Monday, 23 November 2009

Lies, Damned Lies and Statistics.


Have you ever noticed how, according to newspapers, politicians or sundry pundits, everybody is wealthier, and yet, you seem to have difficulties making ends meet?

Well, I have. My first reaction was to question myself. But, in truth, although there was room for improvement, it wasn't enough to explain everything. After some reflection on the issue, I discovered that indeed something was wrong with those newspapers, politicians and sundry pundits.

And as regularly as I can, I will be publishing short articles about this.

Imagine only people...

You and I decide to go to this new chicken place, just around the corner, for lunch.

We order a whole Portuguese chicken, with peri-peri sauce, chips, salad and two beers. Altogether, $44.50.

You are about to dig into your food, when the mobile goes off. "I've gotta take this call", you offer as explanation, as you go outside.

Five minutes later you are back at the table, but where's your food? It's gone! Neither chicken, nor chips, an empty plate, a small plastic plate, next to, where you see a bill, a $20 note and a couple of coins.

Completely astonished, you barely manage: "Wh... whaaat?"

"Well, we had one chicken and we're two. So, on average, each of us had half a chicken. You pay for your half and I pay for mine", I reply sheepishly, after finishing YOUR beer.

Now, before you rush to deny that you would ever fall for that kind of scam, I've got to tell you: I'm sorry, but you're wrong. There is a good chance that you have fallen for this, many times. If this is a consolation, you're not alone.

Some Really Simple Statistics

Let's talk a bit about statistics. Don't be afraid: it won't hurt a bit.

Imagine two islands: Patagonia and Utopia. Both have equal populations (say, 10 inhabitants each) and equal total incomes ($10, each island).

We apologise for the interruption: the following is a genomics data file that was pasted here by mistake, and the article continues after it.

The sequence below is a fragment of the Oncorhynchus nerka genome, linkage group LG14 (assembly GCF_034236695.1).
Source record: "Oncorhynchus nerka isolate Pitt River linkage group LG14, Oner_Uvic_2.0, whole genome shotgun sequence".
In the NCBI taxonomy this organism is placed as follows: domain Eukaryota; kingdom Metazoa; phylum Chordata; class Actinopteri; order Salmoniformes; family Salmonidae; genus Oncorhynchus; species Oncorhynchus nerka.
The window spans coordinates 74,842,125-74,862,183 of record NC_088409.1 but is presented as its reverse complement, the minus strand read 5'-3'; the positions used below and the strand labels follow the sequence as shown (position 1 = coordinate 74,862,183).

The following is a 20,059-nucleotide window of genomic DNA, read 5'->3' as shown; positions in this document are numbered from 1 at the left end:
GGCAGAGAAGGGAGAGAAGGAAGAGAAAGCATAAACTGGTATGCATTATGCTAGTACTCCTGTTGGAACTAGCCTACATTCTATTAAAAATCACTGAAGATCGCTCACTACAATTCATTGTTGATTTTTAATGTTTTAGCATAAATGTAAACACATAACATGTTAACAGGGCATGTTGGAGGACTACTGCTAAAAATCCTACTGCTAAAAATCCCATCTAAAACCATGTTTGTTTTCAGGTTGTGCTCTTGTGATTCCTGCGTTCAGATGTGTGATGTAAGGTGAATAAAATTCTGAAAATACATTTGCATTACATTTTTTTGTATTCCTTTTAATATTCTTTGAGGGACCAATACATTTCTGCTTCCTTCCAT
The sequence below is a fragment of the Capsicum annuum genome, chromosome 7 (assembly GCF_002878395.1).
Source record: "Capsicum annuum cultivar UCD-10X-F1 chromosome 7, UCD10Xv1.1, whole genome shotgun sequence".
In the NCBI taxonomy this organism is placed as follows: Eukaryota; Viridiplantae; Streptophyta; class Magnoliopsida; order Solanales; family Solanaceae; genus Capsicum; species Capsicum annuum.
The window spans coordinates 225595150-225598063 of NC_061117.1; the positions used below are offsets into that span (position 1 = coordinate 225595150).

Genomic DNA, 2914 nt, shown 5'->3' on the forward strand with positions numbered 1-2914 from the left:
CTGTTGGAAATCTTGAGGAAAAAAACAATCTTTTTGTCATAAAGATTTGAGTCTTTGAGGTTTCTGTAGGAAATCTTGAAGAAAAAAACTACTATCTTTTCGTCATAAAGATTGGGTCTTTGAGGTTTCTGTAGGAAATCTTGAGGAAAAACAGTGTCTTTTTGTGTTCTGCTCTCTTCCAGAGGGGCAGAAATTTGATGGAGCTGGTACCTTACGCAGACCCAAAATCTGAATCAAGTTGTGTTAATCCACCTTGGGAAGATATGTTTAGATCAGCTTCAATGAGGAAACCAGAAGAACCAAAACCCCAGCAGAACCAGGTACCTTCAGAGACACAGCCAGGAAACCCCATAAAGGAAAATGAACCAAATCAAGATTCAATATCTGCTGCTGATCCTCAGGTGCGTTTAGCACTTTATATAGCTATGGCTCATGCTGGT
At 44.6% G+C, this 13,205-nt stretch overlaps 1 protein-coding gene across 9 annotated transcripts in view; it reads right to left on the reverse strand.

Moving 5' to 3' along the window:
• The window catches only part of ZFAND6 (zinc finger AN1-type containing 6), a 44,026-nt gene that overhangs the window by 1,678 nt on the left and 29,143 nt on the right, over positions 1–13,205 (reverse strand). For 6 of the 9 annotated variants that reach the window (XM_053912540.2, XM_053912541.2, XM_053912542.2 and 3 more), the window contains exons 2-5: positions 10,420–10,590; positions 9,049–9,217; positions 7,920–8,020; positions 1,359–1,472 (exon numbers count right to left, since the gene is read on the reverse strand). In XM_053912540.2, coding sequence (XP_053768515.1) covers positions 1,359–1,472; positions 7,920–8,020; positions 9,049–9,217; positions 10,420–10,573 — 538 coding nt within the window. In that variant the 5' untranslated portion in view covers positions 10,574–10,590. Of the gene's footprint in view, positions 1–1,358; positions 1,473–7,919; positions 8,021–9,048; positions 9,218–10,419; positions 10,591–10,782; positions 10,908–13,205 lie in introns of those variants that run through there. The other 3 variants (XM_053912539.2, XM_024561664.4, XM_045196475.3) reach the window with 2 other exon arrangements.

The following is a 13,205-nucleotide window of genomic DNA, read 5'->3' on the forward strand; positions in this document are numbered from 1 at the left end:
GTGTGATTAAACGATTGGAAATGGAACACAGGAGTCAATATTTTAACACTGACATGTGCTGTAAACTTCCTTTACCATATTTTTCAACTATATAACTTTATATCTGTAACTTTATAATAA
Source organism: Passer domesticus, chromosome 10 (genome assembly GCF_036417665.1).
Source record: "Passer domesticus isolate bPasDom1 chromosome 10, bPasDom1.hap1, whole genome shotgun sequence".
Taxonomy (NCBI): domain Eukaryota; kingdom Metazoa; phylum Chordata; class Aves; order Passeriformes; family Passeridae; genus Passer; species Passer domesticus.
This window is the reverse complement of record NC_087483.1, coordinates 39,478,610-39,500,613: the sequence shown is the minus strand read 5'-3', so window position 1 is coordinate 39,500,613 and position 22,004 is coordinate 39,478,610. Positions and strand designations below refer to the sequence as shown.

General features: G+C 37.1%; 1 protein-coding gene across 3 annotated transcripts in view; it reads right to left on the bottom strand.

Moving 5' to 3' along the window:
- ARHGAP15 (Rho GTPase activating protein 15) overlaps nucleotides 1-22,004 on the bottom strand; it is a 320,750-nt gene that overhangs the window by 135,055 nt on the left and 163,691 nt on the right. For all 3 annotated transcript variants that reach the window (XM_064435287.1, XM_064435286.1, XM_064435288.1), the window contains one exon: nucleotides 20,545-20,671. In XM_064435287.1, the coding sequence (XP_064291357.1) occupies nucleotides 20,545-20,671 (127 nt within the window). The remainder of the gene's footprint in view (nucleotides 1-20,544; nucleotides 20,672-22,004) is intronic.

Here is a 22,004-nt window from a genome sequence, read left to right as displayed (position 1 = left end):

So far, you can't tell one island from the other on the basis of their total incomes, as they are equal.

Now we introduce differences: in Patagonia all income goes to one person (say, the other nine are slaves); while in Utopia the aggregate income is equally divided between the 10 inhabitants.

This information is contained in the table below. The first column is simply the individuals' IDs, and the second column is their individual incomes (one column for Patagonia, another for Utopia).

If you go through the trouble, you'll find that both populations have the same average income: $1 = $ 10 (total island income)/10 people (island population). Still, while in Utopia everyone gets exactly the average, in Patagonia no one gets it: most get less (nothing, in fact) and one gets much more (does this remind you of your half chicken?).

If you have followed up to this point, you can already understand this:

(1) Patagonia and Utopia represent two extreme possible income distributions: absolute inequality (Patagonia) and absolute equality (Utopia).

(2) Real life income distributions are invariably intermediate cases between absolute equality and absolute inequality.

(3) Regardless, average measures of income (or wealth, or prices, or many other variables) are not good indexes. And they become more and more meaningless, the more a real case differs from absolute equality.